Los Angeles International Airport (LAX) in the US is set to pilot a new earthquake early warning system as part of its efforts during National Preparedness Month.
The use of this early warning system is expected to expedite the implementation of safety precautions and alert the airport employees and passengers some seconds before the earthquake strikes.
During the pilot study, the earthquake early warning system will be tested at one of LAX’s terminals by utilising $150,000 from the city’s Innovation and Performance Commission.
Los Angeles World Airports (LAWA) CEO Justin Erbacci said: “We know it’s not a question of if, but rather when, the next earthquake will hit, and the ability to offer even a few precious seconds of warning can make a difference in helping to save lives and property.
“We thank the City Council and Mayor Garcetti for helping us to pilot this new technology, which is another step in making LAX the most prepared and resilient airport in the world.”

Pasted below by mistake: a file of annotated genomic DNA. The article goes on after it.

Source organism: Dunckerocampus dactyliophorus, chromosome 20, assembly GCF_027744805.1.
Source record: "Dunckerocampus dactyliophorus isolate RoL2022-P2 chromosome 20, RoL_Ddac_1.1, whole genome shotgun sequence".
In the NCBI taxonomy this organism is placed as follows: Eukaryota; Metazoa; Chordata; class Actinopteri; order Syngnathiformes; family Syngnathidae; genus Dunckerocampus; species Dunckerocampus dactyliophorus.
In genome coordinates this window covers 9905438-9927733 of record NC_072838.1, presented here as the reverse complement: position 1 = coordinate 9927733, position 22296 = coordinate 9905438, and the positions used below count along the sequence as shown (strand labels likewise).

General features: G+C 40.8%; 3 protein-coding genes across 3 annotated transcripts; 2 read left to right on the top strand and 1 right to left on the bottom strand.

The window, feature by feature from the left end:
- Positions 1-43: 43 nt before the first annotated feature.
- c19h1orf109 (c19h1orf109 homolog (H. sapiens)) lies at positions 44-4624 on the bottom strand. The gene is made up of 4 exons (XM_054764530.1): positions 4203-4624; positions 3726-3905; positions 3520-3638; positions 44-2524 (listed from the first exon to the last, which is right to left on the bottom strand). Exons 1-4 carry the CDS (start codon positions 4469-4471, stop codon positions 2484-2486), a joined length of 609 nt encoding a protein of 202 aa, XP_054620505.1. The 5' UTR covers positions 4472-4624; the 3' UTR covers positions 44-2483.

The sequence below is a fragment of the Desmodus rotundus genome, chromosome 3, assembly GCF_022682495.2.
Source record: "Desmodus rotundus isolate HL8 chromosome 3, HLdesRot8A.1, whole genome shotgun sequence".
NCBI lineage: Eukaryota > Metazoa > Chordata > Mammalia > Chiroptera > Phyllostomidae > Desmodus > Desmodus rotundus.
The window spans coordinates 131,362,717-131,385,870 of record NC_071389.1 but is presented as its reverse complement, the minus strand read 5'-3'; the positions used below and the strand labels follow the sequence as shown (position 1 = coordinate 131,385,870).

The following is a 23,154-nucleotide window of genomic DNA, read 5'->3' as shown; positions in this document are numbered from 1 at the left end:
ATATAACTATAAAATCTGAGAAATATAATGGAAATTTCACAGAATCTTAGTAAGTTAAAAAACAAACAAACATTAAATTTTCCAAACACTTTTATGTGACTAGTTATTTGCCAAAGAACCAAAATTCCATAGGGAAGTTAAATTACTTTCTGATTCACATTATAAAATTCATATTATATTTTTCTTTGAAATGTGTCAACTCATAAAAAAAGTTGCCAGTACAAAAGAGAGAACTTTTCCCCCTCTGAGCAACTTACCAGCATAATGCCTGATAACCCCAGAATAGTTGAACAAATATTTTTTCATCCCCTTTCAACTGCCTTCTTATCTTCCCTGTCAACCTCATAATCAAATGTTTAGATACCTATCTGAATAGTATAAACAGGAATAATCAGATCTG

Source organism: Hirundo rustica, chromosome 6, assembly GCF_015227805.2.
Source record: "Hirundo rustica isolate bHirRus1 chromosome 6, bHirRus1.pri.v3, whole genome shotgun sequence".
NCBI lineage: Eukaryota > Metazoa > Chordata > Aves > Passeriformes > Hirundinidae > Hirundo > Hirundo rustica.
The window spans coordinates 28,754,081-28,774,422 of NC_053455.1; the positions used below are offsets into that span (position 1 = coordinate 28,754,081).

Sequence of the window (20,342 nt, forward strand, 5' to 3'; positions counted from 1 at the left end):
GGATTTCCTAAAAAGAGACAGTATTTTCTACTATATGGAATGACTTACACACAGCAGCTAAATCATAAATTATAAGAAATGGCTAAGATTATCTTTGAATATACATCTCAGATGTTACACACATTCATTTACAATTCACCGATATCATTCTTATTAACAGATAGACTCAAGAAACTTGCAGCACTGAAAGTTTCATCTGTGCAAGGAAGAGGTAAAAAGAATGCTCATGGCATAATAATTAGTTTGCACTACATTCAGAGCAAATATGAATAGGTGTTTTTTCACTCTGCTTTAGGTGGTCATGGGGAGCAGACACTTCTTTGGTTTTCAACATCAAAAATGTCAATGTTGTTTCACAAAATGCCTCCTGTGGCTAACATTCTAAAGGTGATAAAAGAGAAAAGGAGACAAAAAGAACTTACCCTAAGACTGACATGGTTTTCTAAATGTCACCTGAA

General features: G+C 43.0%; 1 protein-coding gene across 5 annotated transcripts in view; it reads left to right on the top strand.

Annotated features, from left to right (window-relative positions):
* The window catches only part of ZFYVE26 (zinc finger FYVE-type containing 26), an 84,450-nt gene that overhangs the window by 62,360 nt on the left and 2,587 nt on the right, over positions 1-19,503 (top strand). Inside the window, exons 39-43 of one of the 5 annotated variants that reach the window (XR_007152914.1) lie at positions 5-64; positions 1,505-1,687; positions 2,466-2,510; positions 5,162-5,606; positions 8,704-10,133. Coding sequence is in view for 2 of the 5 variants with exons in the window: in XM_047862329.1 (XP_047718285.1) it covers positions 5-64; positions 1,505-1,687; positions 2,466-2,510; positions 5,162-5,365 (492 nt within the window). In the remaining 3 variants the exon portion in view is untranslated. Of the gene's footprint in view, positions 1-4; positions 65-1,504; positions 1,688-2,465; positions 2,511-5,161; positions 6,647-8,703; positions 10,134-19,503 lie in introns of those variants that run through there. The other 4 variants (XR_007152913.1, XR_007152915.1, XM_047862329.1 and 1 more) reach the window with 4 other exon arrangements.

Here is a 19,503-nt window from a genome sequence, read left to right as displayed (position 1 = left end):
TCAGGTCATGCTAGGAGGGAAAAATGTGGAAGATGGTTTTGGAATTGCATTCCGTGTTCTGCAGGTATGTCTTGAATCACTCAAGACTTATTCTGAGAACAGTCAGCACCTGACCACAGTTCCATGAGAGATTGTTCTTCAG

The early warning system is expected to be launched next year. The system is designed to monitor earthquake activity through the US Geological Survey’s ShakeAlert.
If it detects any shake, the system will leverage computer algorithms to determine the anticipated severity of the earthquake and issue automated alerts.
At LAX, the system will trigger emergency notifications at the terminals to alert the passengers during a quake.
During the pilot project, LAX will also assess the feasibility of automatically shutting down the airport’s fuel hydrant system to prevent leakage during an earthquake.
LAWA’s Emergency Management Division will lead the project in collaboration with the Information Management and Technology Division.
In July, the Los Angeles Board of Airport Commissioners (BOAC) approved more than $1bn to fund the final construction phase for the modernisation of LAX’s Terminals 4 and 5.